The nuclear accident that took place Fukushima in 2011 following a strong earthquake and tsunami brought the world’s attention on the need to reinforce the nuclear safety of nuclear installations, at every stage of their lifecycle, from planning, to siting, construction, operation and decommissioning.
Before Fukushima, another important accident in Chernobyl, Ukraine, had also caused the loss of lives, exposure of inhabitants to radioactive contamination and cross-border environmental impacts from Belarus to northern Europe. The EU has 132 nuclear reactors in operation, about one third of all nuclear reactors in the world, and nuclear generation represents 30 per cent of all the electricity produced in Europe. Still, member states have disparate positions regarding nuclear power, including nuclear-free states, nations that are currently abandoning nuclear power due to safety concerns, and those that opted for continuing development of their nuclear capacity.
Based on the Euratom treaty, the European commission, together with the European nuclear safety regulators group (ENSREG) took on an important role to follow up on the consequences of the Fukushima accident. Even though nuclear power is a matter under the responsibility of each member state, the cross-border implications of a nuclear accident imposes upon the commission the duty to enhance cooperation and collaboration among member states with a view to promoting nuclear safety in Europe.
"The EU has 132 nuclear reactors in operation, about a third of all nuclear reactors in the world, and nuclear generation represents 30 per cent of all the electricity produced in Europe"
The council directive on Euratom established a community framework for the safety of nuclear installations. The detailed analysis of the general conditions related to Fukushima nuclear power operation, the sequence of events that led to the accident and the results of the stress tests subsequently carried out in Europe led to the presently proposed revision of the directive. Parliament, through its industry, research and energy (ITRE) committee closely followed the prominent cooperation that was established inside and outside Europe in this regard, and it shall now give its opinion on the proposal amending the 2009 nuclear safety directive.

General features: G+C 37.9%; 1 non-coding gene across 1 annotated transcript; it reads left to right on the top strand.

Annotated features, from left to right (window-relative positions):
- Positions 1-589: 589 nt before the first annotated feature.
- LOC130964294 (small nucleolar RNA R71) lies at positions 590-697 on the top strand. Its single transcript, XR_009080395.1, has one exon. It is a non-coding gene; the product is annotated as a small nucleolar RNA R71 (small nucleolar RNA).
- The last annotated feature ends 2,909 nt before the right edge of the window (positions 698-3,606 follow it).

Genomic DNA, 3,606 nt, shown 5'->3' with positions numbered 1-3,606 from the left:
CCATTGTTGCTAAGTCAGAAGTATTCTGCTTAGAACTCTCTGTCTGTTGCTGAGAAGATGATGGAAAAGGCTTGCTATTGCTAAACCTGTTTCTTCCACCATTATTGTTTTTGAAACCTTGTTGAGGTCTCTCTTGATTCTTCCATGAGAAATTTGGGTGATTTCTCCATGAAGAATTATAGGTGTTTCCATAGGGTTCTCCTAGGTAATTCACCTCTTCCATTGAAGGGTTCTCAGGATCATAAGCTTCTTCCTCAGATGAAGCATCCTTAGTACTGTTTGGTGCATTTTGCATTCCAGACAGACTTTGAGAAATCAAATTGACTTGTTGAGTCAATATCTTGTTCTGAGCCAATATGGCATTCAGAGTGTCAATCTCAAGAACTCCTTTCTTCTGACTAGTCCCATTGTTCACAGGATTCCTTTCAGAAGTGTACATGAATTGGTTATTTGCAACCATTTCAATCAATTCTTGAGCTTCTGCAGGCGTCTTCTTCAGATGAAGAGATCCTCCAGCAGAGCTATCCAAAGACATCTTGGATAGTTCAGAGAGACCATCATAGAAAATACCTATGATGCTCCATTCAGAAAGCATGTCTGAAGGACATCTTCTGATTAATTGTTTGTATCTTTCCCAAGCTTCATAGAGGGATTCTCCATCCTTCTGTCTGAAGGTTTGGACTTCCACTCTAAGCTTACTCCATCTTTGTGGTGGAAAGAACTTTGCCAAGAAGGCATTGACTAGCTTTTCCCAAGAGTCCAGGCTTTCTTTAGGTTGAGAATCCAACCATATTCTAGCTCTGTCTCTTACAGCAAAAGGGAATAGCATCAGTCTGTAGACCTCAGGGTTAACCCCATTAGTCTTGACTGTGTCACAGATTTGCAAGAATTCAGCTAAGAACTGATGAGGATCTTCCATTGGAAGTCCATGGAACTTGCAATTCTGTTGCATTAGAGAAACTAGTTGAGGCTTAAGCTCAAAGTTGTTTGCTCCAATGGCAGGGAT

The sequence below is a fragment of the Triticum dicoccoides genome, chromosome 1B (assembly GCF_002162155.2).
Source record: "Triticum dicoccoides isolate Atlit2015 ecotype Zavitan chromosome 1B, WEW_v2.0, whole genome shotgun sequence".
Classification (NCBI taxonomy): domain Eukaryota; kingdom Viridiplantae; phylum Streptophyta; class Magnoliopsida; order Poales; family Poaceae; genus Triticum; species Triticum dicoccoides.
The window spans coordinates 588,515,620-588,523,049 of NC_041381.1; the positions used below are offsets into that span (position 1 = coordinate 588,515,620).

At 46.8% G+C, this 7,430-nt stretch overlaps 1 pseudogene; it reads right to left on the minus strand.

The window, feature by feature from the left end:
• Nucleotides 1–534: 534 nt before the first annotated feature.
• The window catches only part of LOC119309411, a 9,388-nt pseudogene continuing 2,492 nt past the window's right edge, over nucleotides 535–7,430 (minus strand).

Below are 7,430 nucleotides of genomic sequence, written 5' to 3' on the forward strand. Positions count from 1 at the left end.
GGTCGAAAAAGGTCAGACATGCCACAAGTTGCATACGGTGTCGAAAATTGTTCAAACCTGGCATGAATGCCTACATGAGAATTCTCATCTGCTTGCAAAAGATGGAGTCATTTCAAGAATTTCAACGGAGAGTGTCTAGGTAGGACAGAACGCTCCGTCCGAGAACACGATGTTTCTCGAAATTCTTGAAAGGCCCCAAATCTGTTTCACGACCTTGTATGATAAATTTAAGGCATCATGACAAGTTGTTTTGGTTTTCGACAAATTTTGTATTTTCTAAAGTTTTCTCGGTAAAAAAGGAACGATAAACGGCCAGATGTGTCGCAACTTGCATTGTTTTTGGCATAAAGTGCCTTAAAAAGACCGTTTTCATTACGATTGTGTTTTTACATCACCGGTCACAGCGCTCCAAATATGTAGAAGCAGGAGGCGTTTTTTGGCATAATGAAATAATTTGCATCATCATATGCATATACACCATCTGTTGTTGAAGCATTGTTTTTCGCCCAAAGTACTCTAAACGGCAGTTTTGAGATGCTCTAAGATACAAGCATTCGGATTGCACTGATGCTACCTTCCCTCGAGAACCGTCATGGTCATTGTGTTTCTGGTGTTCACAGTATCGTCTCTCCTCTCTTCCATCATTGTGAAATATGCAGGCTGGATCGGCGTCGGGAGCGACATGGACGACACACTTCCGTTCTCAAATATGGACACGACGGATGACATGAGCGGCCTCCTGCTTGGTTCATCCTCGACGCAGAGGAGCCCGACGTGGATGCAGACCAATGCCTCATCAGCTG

The proposed changes aim at reinforcing the role and independence of the national regulatory authorities, at increasing transparency and information to the public, and at introducing new provisions in terms of safety all along the lifecycle of nuclear installations, including in emergency situations, and at promoting mutual monitoring and exchanges of best practice among members states.
The commission’s proposal was welcome by parliament. Lessons from the past must be translated into new laws and practices that envisage a nuclear safety culture in Europe. The Socialists and Democrats in parliament fought for the reinforcement of the safety aspects of the commission proposal. These were mainly in regard to the legal and functional independence of national regulatory authorities, the implementation of the peer review processes, new safety requisites for licensing the extension of operation of nuclear power stations beyond their projected lifetime, and an increased role for the commission to act as a coordinator among national entities to promote the harmonisation of nuclear safety across Europe.
However, nuclear energy is an area where national concerns may conflict with the greatest ambition for a higher level of nuclear safety and such fragmentation has also made its way into parliament. Even though some of our positions have not been approved, the final result of the vote in ITRE committee is still a positive and balanced one. If this position is preserved after the plenary vote, it represents a step forward in an area where making progress is far from easy.